The Detective follows me to my new apartment in the unmarked car. He offers to come inside, to stand guard at the door, but I don’t want him to see that I have no furniture, no food in the fridge, nothing in the pantry, or the linen closet, or on the walls. I ask him to wait outside. I call my boss at the literary magazine where I am an intern and leave a message on the office voice mail: Hi there. I was kidnapped and raped last night. I won’t be coming in today. I call My Good Friend’s cell phone. I call My Older Sister’s cell phone.While I’m in the shower, the apartment phone rings and callers leave messages on the machine: My Good Friend will stay with her boyfriend; she’s delaying her move-in date. Of course she hates to do this, but she’s just too scared to live here, with me, right now. You should find somewhere to go, she says. My Handsome Friend’s message says he heard the news from My Good Friend. He’s leaving town and doesn’t think it’s safe to tell me where to find him. The message My Older Sister leaves says she wants me to come stay at her place, which sounds better than sleeping alone in this apartment on the floor.
While I’m in the shower, the apartment phone rings and callers leave messages on the machine: My Good Friend will stay with her boyfriend; she’s delaying her move-in date. Of course she hates to do this, but she’s just too scared to live here, with me, right now. You should find somewhere to go, she says. My Handsome Friend’s message says he heard the news from My Good Friend. He’s leaving town and doesn’t think it’s safe to tell me where to find him. The message My Older Sister leaves says she wants me to come stay at her place, which sounds better than sleeping alone in this apartment on the floor.
Remembering the life of a talented young artist who went missing on a trail in Colorado:
After she died, a five-minute video surfaced of Zina standing in her bedroom in her grandmother’s house, which had shelves crammed with robots she’d built and other art projects. In the video, she explains that she has “creative compulsive disorder” and can’t stop making things—especially robots. The video was the first hint at what Zina was: an impossibly innocent and gifted eccentric on the verge of breaking out in the world of animatronics and stop motion. It was an audition for a Los Angeles–based reality show called Jim Henson’s Creature Shop Challenge, a SyFy channel program premiering March 25 that’s sort of like Project Runway for animatronics artists. She’d turned down a spot on the show in order to move home and care for her grandmother, who’d been diagnosed with lung cancer in September.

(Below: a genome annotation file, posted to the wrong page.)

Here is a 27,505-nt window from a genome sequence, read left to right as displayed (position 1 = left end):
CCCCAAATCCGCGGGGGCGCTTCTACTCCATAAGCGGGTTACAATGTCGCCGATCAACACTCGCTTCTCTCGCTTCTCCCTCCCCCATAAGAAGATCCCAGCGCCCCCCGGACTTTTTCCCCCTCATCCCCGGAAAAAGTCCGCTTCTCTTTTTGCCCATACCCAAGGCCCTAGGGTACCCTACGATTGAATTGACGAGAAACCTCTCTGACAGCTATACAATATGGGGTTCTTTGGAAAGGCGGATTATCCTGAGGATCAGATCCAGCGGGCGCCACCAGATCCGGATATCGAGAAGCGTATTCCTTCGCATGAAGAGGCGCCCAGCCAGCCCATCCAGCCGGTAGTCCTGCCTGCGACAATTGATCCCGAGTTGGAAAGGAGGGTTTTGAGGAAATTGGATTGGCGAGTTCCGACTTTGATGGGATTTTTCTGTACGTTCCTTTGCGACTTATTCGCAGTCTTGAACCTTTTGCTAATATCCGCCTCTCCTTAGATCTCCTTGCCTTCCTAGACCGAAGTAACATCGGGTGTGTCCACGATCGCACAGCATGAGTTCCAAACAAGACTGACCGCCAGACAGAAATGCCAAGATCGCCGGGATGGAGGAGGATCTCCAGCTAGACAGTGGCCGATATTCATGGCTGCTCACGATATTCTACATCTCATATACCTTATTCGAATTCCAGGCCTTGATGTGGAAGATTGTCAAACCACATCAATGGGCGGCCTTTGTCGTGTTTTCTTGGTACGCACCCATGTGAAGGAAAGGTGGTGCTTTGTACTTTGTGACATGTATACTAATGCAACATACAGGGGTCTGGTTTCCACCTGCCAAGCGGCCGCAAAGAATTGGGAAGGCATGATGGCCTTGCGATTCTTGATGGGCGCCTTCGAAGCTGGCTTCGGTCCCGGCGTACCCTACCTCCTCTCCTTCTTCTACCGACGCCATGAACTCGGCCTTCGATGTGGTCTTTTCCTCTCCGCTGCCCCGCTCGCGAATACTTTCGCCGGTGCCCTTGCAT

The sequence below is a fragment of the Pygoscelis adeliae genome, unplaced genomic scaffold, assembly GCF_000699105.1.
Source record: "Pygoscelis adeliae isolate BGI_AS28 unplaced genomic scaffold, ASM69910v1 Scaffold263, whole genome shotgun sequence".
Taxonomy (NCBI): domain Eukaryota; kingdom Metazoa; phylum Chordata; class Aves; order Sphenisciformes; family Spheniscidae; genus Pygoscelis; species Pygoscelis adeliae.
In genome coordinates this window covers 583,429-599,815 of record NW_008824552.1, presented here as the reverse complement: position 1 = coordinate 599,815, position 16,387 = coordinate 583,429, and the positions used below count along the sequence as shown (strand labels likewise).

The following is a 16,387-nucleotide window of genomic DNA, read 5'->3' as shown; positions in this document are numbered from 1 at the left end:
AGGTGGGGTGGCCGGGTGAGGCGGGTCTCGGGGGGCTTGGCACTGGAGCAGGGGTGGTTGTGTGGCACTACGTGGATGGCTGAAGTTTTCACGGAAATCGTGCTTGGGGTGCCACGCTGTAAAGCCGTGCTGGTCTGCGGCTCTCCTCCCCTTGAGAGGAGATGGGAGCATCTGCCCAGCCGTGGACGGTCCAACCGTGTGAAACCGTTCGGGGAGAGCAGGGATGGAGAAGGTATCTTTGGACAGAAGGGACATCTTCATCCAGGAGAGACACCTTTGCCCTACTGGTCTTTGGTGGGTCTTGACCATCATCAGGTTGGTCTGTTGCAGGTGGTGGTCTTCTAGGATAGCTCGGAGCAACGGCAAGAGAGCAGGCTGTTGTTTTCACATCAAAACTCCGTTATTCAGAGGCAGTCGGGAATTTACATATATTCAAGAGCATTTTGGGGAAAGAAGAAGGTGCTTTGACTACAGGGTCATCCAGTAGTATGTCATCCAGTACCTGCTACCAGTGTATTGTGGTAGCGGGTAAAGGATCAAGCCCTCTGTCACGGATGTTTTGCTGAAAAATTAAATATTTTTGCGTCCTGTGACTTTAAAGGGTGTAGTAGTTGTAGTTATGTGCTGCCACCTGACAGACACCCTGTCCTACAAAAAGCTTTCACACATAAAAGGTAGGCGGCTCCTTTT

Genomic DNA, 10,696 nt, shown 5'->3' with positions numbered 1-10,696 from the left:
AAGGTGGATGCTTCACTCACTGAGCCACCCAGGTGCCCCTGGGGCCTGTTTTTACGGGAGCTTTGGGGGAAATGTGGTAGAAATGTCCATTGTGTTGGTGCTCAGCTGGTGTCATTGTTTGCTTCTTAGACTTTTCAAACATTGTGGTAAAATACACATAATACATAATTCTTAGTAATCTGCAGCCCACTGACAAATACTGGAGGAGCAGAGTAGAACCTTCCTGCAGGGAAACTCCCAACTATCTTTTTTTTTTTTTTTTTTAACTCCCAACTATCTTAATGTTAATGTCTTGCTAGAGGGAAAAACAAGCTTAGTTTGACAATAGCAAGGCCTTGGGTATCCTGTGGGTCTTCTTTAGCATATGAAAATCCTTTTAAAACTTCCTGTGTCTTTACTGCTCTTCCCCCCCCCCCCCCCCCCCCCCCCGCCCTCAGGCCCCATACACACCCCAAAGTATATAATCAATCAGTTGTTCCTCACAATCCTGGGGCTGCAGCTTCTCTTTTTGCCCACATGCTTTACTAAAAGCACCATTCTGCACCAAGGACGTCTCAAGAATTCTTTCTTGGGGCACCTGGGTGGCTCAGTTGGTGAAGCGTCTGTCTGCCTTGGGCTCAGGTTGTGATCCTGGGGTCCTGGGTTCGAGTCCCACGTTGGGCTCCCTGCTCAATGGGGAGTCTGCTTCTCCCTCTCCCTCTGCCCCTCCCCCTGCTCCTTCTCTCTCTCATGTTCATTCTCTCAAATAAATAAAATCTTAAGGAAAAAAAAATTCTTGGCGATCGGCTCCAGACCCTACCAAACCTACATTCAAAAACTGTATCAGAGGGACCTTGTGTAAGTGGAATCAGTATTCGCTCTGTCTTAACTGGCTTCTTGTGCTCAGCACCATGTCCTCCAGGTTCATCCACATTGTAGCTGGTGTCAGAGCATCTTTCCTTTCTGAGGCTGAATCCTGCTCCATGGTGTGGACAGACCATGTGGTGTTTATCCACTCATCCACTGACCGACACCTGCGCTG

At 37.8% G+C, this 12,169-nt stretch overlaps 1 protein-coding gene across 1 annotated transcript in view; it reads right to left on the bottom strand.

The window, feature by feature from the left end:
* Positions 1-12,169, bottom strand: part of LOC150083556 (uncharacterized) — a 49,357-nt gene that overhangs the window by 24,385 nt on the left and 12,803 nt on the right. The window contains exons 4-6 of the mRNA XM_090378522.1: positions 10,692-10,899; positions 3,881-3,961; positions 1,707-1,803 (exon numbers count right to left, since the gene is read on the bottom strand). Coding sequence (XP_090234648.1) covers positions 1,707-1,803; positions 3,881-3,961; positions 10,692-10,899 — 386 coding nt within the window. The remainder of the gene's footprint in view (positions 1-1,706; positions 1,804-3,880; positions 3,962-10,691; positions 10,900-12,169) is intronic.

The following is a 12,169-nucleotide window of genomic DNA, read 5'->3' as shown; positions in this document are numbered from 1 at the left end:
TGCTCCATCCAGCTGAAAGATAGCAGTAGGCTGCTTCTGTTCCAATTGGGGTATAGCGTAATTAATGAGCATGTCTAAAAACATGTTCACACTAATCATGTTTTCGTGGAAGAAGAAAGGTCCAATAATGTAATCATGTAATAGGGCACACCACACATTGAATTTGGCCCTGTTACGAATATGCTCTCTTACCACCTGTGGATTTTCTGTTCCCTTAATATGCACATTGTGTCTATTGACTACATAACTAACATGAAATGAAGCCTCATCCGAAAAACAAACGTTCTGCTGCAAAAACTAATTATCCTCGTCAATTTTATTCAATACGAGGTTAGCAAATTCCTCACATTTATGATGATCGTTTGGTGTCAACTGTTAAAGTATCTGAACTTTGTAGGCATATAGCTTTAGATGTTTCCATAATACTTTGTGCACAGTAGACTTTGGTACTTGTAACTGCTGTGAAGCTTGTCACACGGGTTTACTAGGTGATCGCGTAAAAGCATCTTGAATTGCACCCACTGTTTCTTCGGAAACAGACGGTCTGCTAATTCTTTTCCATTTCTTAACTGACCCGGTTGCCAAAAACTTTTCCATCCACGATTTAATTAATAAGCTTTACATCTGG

Whom did Farrah Fawcett really love? A court battle over an expensive Warhol turns on matters of the heart:
It was a Monday morning in mid-December at the Los Angeles County Superior Court, the day of closing arguments in the matter of the Board of Regents of the University of Texas System v. Ryan O’Neal, and the show was just minutes from getting under way. Outside the courtroom, the players milled about. O’Neal was strolling down the courthouse hallway in a navy blazer, an open-collared light-blue shirt, and dark pants. Seventy-two years old and still impossibly youthful, with only a touch of graying hair, he wore gold-rimmed sunglasses and held a plastic water bottle, which he wiggled before him as if he were going for a birdie putt on the eighteenth green at Riviera. “God, I’m nervous,” he said.
Steven Brigham’s abortion clinics keep being sanctioned for offering substandard care. Why is he still in business?
Brigham began placing ads for abortion services in the Yellow Pages. The ads drew a steady stream of pregnant women to his office—and a steady stream of protesters, armed with placards and bullhorns. The commotion escalated, eventually prompting the owners of the building to petition a judge for a temporary injunction against the protesters; after the request was denied, they successfully obtained an injunction against Brigham, who, they claimed, had misrepresented the nature of his medical practice. The controversy attracted extended scrutiny in the local press. One morning, Brigham later recalled, he glanced at the front page of the Reading Eagle and spotted a story, below the fold, about a minor international development: the implosion of the Soviet Union. Above it was yet another story about the turmoil outside his clinic.
Story picks from this year's winners, including The Washington Post, Colorado Springs Gazette and more.